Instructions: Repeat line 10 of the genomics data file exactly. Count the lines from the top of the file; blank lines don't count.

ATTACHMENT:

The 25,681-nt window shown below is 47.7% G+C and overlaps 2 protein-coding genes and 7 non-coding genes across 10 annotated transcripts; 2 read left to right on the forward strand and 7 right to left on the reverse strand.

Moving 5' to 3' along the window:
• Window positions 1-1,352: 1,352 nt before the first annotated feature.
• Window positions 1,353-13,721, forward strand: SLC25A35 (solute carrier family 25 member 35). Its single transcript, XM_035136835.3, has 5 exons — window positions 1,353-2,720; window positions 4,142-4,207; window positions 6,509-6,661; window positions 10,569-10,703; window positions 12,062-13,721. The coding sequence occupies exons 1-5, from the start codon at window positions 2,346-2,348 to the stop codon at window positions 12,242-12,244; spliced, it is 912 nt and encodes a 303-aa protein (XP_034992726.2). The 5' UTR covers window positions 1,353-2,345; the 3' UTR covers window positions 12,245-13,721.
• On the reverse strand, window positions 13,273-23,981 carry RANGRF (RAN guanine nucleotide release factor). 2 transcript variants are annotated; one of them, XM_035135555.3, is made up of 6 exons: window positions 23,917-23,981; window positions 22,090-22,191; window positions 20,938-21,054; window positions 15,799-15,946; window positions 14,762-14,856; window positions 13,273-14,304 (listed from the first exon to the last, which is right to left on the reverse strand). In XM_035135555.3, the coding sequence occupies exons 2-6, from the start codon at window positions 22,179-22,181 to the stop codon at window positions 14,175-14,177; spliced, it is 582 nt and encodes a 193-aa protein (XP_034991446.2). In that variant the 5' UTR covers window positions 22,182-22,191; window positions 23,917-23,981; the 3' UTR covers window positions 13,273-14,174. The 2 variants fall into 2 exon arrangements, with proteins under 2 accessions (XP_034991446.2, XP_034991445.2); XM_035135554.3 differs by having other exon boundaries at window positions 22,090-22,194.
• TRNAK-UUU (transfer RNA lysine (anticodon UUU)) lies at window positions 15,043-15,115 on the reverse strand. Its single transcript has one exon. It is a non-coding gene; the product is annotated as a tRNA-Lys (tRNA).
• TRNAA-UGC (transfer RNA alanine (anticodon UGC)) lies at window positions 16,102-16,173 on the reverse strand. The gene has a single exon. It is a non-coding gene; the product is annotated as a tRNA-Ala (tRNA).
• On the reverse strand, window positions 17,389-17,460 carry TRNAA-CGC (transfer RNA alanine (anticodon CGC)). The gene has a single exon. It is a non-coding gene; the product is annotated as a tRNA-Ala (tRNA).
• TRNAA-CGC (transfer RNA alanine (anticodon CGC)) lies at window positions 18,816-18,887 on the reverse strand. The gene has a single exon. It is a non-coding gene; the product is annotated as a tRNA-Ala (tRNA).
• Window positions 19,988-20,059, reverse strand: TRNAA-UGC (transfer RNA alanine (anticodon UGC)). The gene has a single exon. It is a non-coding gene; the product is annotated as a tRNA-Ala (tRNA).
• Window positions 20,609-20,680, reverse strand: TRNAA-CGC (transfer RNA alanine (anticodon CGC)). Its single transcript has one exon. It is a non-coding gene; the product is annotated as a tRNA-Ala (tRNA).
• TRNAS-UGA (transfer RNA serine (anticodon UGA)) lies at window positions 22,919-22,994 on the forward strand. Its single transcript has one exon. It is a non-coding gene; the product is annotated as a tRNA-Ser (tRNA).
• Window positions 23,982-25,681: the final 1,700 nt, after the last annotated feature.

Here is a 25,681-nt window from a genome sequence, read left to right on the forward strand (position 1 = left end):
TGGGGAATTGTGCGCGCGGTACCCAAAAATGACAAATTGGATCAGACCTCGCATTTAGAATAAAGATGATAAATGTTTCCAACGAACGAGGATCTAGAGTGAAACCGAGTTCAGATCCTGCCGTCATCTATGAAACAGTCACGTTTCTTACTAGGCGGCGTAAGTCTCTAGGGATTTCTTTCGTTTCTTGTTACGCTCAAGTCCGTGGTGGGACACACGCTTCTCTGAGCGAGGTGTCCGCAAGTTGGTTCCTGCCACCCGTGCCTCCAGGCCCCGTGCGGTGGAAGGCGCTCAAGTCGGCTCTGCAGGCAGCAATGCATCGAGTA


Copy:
• Window positions 19,988-20,059, reverse strand: TRNAA-UGC (transfer RNA alanine (anticodon UGC)). The gene has a single exon. It is a non-coding gene; the product is annotated as a tRNA-Ala (tRNA).